One of the most apt scenes on this theme comes from Drekyov talking to Natasha, saying that the world has an abundance of little girls. The exact line is that girls are “the one resource the world has too much of.” Everything about the scene is about Drekyov’s maniacal need to have mastery over the Widows and his contempt for women-kind. It’s also right before his downfall for underestimating the women he so cruelly helped shape.

Dreykov has developed a pheromone that makes it so that Widows like Natasha and her mother-figure Melena (Rachel Weisz) cannot hurt him. This shows just how a) paranoid he is that for all of his confident talk he’s afraid he doesn’t actually have complete control over them and needs a failsafe b) demonstrates how he’s taken yet one more element of choice away from them—they don’t even have the choice to fight him, should they make it to that point. And it’s why it’s so powerful when Nat lets him continually punch her—letting him think momentarily that he’s won and still has the upper hand—only for her to point out that he wasn’t strong enough to get the job done. She then breaks her own nose in order to sever the nerve and stops his control over her for good.

But more than that pivotal scene, we see later on when Nat releases the other Widows from their drug-induced haze that these women also have never had the chance to make their own decisions and have control over their lives. They’ve grown up thrust into a world of Dreykov’s choosing time and time again. and so many of them just want the freedom to make their own way. As I wrote, I wish we had a Yelena and the Black Widows TV series, because it would be an excellent narrative to explore what happens to these women after they gain their freedom and the Red Room falls. It’s certainly a victory, but it’s also difficult to emerge from that many years of abusive oversight. Where do the Widows go from there?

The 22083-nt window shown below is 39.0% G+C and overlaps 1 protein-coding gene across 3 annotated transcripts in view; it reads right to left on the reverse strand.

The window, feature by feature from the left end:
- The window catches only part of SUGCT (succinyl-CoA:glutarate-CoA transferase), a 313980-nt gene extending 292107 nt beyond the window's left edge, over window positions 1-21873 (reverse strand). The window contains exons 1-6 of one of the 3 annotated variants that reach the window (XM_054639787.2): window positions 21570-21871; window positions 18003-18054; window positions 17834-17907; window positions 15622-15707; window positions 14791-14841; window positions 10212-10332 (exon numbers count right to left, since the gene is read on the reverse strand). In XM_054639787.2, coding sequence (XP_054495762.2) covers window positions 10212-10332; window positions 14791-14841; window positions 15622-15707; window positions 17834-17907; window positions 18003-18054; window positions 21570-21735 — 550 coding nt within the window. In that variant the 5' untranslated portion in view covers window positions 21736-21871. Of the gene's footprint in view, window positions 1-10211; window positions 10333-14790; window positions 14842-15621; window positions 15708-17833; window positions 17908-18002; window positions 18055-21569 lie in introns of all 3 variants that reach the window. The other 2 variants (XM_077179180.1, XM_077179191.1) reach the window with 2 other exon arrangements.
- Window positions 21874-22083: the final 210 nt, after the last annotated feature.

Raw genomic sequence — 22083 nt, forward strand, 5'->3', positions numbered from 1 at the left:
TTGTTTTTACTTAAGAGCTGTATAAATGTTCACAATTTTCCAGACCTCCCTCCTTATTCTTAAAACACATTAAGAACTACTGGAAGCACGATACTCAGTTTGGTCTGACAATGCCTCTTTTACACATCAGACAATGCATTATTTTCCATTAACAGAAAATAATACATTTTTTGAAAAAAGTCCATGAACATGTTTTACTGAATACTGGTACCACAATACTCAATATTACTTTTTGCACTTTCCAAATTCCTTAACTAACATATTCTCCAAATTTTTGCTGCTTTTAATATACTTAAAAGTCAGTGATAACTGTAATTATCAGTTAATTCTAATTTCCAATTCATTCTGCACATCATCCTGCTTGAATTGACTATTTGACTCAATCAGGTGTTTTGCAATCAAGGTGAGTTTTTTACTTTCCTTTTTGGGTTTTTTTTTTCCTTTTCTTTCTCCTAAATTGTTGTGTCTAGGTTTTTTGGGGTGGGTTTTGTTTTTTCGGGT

For Yelena, her first goals on her own were as simple as wanting a dog—something to call her own—to the complexities of deciding she’s going to help liberate the Widows worldwide who are still under cover and under mind-control. For Nat, it was trying to get the “red” out of her ledger, making her own family with the Avengers, and later realizing that Yelena is still her sister and she has parental figures who cared for her. What it means for the rest of the freed Widows remains to be unseen, but those choices now lie in their hands rather than a man making the decisions for them.

The question of who gets to be in control and why is such an undercurrent throughout Black Widow that when the Widows turn to Nat and ask what next—and realize they have freedom for the first time to decide for themselves—it is incredibly emotional. These women were never given a chance, never given a choice, and now for the first time, no one else is dictating their next steps. This was a powerful message to see play out onscreen. After the brief “girl power” scene in Endgame was widely read as pandering, Black Widow afforded the chance for female heroes to be front and center. And there’s no reason why the MCU should stop telling stories about the Widows anytime soon, considering the rich world of possibilities that the movie opens up.

(image: Marvel Entertainment)

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Rachel (she/her) is an I, Tonya stan who used to have a poster of Frank Sinatra on her wall as a kid. She loves superheroes, weird musicals, wants Robert Downey Jr. to release a new album, and would sell her soul for Pedro Pascal as Kraven the Hunter. She is Leslie Knope and she's okay with that. Secretly Grogu's mom and Lizzie Olsen's best friend.